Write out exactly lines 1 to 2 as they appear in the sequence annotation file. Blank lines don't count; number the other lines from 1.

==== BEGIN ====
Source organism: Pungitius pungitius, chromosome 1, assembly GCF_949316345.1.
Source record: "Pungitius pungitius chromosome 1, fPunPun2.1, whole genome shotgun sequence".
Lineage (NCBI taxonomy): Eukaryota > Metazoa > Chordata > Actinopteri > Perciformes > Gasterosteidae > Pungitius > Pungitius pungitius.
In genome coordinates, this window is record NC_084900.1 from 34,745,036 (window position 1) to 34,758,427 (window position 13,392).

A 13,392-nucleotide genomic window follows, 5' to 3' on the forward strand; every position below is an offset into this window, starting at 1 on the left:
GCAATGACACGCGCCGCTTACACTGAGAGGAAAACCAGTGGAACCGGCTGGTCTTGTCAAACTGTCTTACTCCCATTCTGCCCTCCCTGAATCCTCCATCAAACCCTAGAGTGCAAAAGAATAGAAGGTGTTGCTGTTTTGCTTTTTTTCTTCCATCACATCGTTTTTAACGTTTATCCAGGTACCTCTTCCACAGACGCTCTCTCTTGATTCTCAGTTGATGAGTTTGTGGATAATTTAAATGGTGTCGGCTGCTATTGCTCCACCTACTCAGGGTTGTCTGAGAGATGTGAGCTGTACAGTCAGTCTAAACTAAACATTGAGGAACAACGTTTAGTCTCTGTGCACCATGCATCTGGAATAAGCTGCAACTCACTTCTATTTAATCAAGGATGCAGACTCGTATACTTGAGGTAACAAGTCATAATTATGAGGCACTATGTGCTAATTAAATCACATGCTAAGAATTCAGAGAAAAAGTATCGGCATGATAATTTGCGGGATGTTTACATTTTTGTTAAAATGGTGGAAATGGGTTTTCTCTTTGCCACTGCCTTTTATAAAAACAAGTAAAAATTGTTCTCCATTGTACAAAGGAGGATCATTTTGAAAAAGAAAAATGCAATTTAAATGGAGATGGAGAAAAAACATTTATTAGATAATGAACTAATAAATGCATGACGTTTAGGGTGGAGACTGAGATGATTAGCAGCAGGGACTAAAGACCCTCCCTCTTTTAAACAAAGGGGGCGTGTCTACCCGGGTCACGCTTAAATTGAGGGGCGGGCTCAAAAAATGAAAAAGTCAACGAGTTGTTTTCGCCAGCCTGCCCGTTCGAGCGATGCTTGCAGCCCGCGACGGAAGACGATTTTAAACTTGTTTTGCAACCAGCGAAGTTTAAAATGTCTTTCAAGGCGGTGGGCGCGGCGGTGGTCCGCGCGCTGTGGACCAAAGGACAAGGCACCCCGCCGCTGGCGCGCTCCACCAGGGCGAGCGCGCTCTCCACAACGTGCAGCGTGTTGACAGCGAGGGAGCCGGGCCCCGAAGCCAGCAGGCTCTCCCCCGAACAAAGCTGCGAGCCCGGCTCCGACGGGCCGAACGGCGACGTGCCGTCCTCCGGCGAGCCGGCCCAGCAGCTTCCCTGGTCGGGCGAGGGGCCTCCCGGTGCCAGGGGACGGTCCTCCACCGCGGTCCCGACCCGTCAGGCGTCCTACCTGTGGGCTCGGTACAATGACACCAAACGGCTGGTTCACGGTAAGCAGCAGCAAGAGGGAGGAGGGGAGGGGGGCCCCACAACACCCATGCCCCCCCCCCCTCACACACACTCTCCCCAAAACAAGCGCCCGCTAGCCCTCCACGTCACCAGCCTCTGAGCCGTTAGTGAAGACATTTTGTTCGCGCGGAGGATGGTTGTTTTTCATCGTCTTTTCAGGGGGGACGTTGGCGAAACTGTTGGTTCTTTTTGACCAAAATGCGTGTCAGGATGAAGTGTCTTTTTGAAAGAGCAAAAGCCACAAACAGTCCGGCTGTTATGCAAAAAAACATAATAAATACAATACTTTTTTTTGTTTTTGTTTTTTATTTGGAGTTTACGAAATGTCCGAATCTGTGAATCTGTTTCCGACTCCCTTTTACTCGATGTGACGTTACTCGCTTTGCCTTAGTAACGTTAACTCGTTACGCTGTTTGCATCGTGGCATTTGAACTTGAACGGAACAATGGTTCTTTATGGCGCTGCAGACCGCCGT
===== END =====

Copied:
Source organism: Pungitius pungitius, chromosome 1, assembly GCF_949316345.1.
Source record: "Pungitius pungitius chromosome 1, fPunPun2.1, whole genome shotgun sequence".